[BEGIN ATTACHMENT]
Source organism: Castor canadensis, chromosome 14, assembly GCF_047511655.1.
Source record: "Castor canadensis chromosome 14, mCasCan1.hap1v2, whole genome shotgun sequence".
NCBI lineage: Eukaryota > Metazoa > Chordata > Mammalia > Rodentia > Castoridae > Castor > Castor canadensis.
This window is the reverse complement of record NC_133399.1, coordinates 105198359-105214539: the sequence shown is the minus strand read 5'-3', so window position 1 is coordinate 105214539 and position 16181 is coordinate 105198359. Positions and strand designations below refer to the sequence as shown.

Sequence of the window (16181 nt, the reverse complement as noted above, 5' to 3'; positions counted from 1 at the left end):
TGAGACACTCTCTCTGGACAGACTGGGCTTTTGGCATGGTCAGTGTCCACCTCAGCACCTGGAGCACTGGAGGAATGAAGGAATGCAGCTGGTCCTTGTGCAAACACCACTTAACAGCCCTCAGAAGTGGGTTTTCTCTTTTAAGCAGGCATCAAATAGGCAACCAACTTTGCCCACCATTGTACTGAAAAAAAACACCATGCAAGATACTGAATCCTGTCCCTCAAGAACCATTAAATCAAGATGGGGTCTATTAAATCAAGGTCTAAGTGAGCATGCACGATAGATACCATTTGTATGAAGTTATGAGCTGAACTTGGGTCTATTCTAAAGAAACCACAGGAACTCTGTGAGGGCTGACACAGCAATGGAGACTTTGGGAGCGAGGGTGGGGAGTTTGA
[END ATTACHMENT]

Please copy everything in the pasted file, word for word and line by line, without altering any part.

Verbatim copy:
Source organism: Castor canadensis, chromosome 14, assembly GCF_047511655.1.
Source record: "Castor canadensis chromosome 14, mCasCan1.hap1v2, whole genome shotgun sequence".
NCBI lineage: Eukaryota > Metazoa > Chordata > Mammalia > Rodentia > Castoridae > Castor > Castor canadensis.
This window is the reverse complement of record NC_133399.1, coordinates 105198359-105214539: the sequence shown is the minus strand read 5'-3', so window position 1 is coordinate 105214539 and position 16181 is coordinate 105198359. Positions and strand designations below refer to the sequence as shown.

Sequence of the window (16181 nt, the reverse complement as noted above, 5' to 3'; positions counted from 1 at the left end):
TGAGACACTCTCTCTGGACAGACTGGGCTTTTGGCATGGTCAGTGTCCACCTCAGCACCTGGAGCACTGGAGGAATGAAGGAATGCAGCTGGTCCTTGTGCAAACACCACTTAACAGCCCTCAGAAGTGGGTTTTCTCTTTTAAGCAGGCATCAAATAGGCAACCAACTTTGCCCACCATTGTACTGAAAAAAAACACCATGCAAGATACTGAATCCTGTCCCTCAAGAACCATTAAATCAAGATGGGGTCTATTAAATCAAGGTCTAAGTGAGCATGCACGATAGATACCATTTGTATGAAGTTATGAGCTGAACTTGGGTCTATTCTAAAGAAACCACAGGAACTCTGTGAGGGCTGACACAGCAATGGAGACTTTGGGAGCGAGGGTGGGGAGTTTGA